In this I will have one kilogram of catalyst, which is 25 times
as much as in here. But the heat loss is not 25 times as much as
the bigger vessel. The heat loss is maybe three or four times what
the smaller vessel has. So if I had three or four times this heat
loss and 25 times the heat generation, then presumably this one
Maybe I'll get 250, approximately 250 watts of heat
output from the catalyst inside this larger vessel. So this is a
model scale up of the same reaction in this flask. The stainless
dewar is as it came from a cryogenics apparatus. This is the cover
and these are steam tubes. This is a heating device. The heat comes
into this immersion heater, which is transferred to this aluminum
fillet, which is transferred through this inner tube. I call this
a "hot finger," the heat is being transferred into the hot finger
and then it goes into the deuterium gas. If necessary, I will take
some heat out using the steam tubes. There's a pressure gauge here
and a gas inlet and outlet. I have two thermo-wells. I can use a
thermocouple and stick it into either of these two thermo-wells.
One of the thermo-wells is dipping into the catalyst layer, the
other is out in the gas phase. However, it isn't that easily constructed.
Inside there are some tricks to the way it's been defined and the
way it's going to run. But the hope is that this, which will be
run within a few days I finally got it ready to go, work in progress,
you know. Within a few days it may reach self-sustaining heating.
And then, of course, the idea is: OK, so this is 250 watts, now
let's go to 5 kilowatts. Once I go to 5 kW then I'm going to ask
someone for some money to design 5 megawatts, or something of the
It is critical the way you have the gas in contact
with the catalyst, that's clear. That's been shown by the previous
experimenters. With careful scale-up and changing the way the thing
is done there's no reason why it can't go to 25 megawatts and 100
and then maybe 1,000 megawatts. I'm going to stop there. A thousand
megawatts that's big enough.
There are very many implications of this for
society. One of them is that there's enough deuterium in the oceans
to satisfy all the world's energy needs for a hundred million years.
So there's more potential energy in the deuterium in the oceans
than there is in all the fossil fuels combined by a factor of, what,
a million or something, maybe ten million. But that isn't all. It
isn't just that there's an unlimited supply of future energy. This
is very cheap energy, because deuterium from the oceans compared
to the amount of energy it produces is very, very cheap. The fuel
cost is very much lower than fossil fuel. Deuterium as a fuel is
surprisingly much cheaper than coal, and this is a big shock to
people to contemplate an energy source much, much cheaper than coal.
As a matter of fact, it may be more than two orders-of-magnitude
cheaper than coal.
That isn't the end of it. The byproduct or, rather
the product, of this reaction is helium-4, that's pretty clear.
Helium-4 is totally inactive and benign. If you want to you can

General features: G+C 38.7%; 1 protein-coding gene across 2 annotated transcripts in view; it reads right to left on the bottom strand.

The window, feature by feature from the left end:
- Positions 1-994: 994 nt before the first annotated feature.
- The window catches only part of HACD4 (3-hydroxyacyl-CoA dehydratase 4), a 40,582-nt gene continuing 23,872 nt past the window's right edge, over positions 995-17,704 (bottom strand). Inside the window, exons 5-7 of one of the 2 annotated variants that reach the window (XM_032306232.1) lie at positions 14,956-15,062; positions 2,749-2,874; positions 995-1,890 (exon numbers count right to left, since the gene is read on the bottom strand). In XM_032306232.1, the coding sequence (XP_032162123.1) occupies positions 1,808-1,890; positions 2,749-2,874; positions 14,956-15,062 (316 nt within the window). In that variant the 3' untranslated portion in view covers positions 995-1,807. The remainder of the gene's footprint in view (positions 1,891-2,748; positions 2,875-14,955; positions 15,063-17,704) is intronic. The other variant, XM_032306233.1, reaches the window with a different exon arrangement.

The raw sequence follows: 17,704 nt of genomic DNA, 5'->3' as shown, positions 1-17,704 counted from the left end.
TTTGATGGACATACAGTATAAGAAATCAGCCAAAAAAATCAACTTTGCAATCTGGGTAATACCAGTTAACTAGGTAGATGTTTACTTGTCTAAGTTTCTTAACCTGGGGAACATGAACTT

vent it to the atmosphere. It doesn't make a bit of difference.
So this has the promise of getting rid of the greenhouse effect
[threat]. When you substitute deuterium fusion for fossil fuel combustion,
you start cutting down to the extent that you do that substitution.
You cut down on air pollution, you cut down on the greenhouse effect,
you cut down global warming. So, ultimately, in ten years or so,
we will have totally defeated the greenhouse effect and global warming
and air pollution all at the same time. The public needs to really
understand that. It's critical to develop this as quickly as possible
to cut down on these horrendous problems of global warming, the
greenhouse effect, and air pollution.
Dispersed Power Generation
It is going to be possible, I believe, to design
a passive non-moving source to maybe 5 kilowatts or 10 kilowatts,
using the technology represented by this, assuming that it works.
But it's not going to be possible to scale up to megawatts. It's
going to be possible to go to a few kilowatts. Now a few kilowatts
is sufficient for a house, and it would make steam and electricity
at the same time using a small co-generation unit, or it could be
made slightly larger for an apartment or for a location such as
a mountain top villa or something of that order. But I cannot conceive
of scaling this up, this type of technology, to megawatts. So there
will have to be a fundamental redesign of the reactor. I have some
strong ideas on how that should be done. Also, you are going to
have to change the catalyst. This depends on palladium or platinum
metal. There is a very definite limitation on the amount of palladium
and platinum metal that's available for the world. If you were to
use palladium catalysts of the type that's now in sight to built
a 100 megawatt plant as a small commercial-sized power plant, you
need something like 5% of the world's palladium supply in one power
plant. You can't build very many power plants a year without severely
impacting the palladium market. So there will have to be a change
of the catalyst.
I have some far-distant ideas on that. So there will
have to be a way to use titanium or nickel or some other metal a
non-platinum group metal as the catalyst as one scales up and goes
commercial. That may take some years, but that clearly is the way
for the future.
This is the key to the whole thing. I discovered that
using certain standard commercial catalysts, one could get this
fusion to occur under reproducible, mild conditions. This is the
catalyst that I've set upon as being about the most effective that
I currently have available. This is a standard palladium on activated
carbon catalyst. One-half percent by weight of palladium loaded
on this activated carbon this is the key. You change this just
a little bit and it doesn't work at all! But if you stay within
the approved ranges, it works basically all the time. This is my
contribution to find that that specific catalyst, within a certain
limited range, operates under these standard conditions.
(End of Les Case's account.)